The Vancouver-based cryptocurrency infrastructure and mining company reported a net income of $5.6 million or 2 cents per share, up from a loss of $2.7 million or 1 cent per share in the same period last year (all amounts in this article USD). This is encouraging for a company that, by its own admission, has had a “challenging year” amid blockchain falling out of vogue, the volatility of Ethereum and Bitcoin, and a takeover attempt from its once-biggest shareholder Genesis Mining.
There are other troubling factors in its balance sheet, however. Chief among them is the decline in the company’s “gross mining margin” percentage, which measures income from digital mining less operating and maintenance costs, from 60% to 39% year-over-year. Also note its 45% decline in adjusted EBITDA from $3.49 million to $1.90 million, despite a 120% increase in non-adjusted EBITDA from $2.05 million to $4.50 million—a quite unusual.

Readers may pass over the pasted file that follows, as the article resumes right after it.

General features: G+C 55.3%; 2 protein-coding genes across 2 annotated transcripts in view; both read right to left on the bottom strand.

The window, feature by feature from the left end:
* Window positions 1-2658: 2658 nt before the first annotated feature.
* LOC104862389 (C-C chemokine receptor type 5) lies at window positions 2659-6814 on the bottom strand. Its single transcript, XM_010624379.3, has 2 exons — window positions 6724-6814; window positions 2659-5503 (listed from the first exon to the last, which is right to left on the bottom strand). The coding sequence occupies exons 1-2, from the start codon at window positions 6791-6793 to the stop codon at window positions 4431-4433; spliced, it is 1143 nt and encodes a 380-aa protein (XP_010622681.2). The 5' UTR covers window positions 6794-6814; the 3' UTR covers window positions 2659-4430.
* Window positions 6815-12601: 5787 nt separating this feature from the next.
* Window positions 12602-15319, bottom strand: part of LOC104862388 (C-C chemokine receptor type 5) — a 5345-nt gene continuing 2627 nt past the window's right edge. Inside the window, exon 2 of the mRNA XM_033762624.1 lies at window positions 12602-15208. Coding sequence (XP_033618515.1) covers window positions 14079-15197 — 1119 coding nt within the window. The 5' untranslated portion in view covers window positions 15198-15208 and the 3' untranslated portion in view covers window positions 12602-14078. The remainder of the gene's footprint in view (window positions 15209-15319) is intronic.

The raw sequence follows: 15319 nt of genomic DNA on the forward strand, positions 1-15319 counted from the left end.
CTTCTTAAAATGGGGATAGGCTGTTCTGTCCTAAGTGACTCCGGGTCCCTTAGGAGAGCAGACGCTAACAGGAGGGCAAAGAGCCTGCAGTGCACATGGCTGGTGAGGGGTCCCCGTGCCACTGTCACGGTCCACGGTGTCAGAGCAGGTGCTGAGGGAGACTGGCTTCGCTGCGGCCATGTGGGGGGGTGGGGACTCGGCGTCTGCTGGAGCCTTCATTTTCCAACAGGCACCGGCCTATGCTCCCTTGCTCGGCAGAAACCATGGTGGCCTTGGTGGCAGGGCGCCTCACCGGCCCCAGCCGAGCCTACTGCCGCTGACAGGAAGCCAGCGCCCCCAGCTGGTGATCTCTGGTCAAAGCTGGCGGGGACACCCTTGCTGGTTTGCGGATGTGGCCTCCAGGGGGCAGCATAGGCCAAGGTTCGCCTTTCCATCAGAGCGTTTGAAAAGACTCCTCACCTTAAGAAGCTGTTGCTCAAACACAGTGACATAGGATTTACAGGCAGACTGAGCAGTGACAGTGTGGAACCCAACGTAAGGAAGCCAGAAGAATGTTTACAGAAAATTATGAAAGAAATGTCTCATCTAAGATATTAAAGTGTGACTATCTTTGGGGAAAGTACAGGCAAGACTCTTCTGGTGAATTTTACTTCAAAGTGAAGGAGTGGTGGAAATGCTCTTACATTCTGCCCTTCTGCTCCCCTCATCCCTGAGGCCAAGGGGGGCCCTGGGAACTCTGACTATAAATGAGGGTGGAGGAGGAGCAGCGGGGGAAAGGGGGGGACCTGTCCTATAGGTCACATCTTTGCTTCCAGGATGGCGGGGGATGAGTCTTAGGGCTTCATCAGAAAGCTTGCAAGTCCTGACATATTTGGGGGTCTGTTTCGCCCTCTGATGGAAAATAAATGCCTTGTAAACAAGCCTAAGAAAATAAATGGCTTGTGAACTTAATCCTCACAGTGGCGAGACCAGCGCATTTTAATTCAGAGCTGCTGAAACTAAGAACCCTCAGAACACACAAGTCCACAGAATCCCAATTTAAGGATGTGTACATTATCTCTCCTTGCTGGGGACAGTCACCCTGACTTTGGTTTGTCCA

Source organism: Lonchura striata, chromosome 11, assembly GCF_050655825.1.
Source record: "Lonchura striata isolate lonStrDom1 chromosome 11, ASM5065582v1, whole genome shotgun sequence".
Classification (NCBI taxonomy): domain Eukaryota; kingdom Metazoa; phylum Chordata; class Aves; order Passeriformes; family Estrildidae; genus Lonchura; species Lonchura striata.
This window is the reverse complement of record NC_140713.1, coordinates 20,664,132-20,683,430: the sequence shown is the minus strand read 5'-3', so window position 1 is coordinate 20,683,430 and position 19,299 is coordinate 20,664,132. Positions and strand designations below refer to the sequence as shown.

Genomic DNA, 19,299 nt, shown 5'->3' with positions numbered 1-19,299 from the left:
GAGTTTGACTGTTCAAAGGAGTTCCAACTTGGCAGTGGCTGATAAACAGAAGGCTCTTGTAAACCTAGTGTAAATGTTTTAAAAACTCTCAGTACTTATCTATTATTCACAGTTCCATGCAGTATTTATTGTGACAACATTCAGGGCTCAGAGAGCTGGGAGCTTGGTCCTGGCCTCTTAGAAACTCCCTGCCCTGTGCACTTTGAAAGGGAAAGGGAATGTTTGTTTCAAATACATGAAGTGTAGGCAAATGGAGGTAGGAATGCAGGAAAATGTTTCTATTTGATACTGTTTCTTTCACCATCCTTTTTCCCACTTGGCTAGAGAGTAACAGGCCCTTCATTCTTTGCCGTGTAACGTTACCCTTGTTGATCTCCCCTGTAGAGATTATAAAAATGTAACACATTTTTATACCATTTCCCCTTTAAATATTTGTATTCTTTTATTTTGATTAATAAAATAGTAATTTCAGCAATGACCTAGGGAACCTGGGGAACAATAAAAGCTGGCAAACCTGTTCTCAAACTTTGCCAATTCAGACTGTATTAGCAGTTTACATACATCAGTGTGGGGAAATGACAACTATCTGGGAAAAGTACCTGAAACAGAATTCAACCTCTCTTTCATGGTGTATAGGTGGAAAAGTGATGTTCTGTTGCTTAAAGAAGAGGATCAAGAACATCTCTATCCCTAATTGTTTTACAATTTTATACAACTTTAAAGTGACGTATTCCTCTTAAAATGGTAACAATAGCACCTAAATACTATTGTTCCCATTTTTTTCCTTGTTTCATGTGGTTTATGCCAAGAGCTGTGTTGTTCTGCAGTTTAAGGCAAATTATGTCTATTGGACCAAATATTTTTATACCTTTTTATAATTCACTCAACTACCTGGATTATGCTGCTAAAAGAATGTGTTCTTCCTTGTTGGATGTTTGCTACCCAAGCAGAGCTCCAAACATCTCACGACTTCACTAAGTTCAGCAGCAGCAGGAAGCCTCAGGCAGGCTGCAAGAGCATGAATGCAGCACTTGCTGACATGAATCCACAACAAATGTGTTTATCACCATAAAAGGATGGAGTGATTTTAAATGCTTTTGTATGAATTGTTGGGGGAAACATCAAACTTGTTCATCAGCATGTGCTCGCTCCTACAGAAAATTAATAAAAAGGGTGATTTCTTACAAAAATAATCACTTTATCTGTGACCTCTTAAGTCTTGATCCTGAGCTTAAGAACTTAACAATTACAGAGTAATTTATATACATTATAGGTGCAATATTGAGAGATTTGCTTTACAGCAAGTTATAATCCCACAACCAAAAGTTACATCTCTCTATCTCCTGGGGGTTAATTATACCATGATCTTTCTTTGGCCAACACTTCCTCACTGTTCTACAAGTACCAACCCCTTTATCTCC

Then there’s the bare fact that the company’s overall revenue declined from $10.7 million to $9.1 million year-over-year. Though, to be fair, it’s still a steep improvement from the company’s Q4 2019 revenue of $6.2 million, likely attributable to Bitcoin and Ethereum’s substantial appreciation since March of this year.
All in all, it’s a mixed bag for a company, though it will likely be seen as an improvement for analysts marking down their price targets amid the company’s lacklustre full-year financial results, which they released just last Monday.